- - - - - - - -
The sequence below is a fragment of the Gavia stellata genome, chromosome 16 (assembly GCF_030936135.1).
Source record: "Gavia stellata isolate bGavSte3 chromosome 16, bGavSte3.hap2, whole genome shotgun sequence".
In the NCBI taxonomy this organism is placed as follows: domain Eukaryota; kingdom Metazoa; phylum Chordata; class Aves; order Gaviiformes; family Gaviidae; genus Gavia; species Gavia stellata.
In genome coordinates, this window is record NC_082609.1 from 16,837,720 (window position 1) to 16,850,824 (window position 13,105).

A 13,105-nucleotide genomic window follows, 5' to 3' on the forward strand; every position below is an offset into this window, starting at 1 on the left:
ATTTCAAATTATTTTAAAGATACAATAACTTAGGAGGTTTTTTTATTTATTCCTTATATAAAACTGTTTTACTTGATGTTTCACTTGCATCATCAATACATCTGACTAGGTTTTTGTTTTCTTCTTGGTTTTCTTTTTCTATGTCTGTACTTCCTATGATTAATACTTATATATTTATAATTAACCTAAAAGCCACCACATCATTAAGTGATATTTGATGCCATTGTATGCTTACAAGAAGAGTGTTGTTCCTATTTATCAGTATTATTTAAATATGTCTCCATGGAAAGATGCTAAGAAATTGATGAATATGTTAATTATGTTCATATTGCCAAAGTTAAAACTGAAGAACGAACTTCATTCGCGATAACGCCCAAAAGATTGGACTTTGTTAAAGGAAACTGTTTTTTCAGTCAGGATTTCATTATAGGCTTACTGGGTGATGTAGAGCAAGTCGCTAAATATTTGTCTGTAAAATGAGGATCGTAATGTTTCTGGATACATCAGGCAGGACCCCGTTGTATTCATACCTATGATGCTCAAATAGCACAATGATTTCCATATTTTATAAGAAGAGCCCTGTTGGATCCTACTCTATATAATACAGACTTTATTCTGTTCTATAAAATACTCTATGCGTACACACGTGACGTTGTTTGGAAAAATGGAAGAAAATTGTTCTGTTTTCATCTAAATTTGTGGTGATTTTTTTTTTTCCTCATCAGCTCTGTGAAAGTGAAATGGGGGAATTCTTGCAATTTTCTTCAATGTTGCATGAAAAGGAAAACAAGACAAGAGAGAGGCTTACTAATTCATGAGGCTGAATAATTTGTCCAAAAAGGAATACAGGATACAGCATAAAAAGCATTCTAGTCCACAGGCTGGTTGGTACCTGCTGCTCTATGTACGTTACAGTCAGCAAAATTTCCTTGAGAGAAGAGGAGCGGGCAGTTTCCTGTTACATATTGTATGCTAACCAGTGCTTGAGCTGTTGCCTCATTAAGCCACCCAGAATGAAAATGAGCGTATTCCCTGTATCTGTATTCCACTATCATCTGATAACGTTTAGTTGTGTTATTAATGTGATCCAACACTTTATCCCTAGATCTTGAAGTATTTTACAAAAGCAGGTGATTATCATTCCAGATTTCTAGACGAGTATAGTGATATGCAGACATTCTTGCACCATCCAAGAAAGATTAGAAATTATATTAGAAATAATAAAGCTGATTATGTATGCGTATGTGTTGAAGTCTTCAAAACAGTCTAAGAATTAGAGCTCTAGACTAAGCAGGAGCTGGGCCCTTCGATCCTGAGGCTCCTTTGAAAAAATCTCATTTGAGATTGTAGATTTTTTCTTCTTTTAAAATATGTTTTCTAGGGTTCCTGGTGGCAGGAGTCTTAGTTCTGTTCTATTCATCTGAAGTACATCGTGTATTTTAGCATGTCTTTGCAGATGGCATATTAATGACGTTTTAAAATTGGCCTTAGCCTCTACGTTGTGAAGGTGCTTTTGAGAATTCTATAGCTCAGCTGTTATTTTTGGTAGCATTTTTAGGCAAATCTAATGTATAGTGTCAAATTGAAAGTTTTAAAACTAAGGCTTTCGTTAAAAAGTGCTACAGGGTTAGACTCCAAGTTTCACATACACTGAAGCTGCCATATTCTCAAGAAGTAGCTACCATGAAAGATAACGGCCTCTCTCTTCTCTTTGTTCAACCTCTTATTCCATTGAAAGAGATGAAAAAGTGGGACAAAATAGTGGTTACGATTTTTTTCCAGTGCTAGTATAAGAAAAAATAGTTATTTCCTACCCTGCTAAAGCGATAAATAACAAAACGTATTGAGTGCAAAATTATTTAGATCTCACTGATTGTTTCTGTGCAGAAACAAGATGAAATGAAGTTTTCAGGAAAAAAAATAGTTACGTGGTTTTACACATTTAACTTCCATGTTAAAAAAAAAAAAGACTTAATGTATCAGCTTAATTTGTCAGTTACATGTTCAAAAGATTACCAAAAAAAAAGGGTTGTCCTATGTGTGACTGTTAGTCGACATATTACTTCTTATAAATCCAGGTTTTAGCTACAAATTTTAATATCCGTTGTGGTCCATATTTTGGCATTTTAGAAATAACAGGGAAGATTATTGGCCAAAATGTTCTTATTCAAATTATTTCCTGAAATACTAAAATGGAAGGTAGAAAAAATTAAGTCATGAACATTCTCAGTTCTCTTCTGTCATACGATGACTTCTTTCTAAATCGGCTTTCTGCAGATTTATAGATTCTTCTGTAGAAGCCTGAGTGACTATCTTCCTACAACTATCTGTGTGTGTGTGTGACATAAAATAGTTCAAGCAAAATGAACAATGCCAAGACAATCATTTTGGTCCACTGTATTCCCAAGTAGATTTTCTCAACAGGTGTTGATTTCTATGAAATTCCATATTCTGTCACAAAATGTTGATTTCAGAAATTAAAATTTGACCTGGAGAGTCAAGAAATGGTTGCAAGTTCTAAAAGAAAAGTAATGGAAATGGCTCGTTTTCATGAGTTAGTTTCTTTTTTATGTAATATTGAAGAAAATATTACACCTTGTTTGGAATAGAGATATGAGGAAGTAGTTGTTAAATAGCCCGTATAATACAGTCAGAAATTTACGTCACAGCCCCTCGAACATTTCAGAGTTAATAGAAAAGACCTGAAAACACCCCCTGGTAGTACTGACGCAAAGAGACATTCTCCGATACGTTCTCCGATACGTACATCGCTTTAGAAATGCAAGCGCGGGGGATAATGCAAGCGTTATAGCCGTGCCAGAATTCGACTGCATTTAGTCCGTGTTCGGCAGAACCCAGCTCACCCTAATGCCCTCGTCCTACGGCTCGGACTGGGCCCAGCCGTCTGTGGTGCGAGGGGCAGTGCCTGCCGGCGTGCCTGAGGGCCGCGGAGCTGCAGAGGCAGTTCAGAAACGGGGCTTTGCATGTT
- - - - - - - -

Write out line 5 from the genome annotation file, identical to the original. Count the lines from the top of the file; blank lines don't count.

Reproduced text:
A 13,105-nucleotide genomic window follows, 5' to 3' on the forward strand; every position below is an offset into this window, starting at 1 on the left: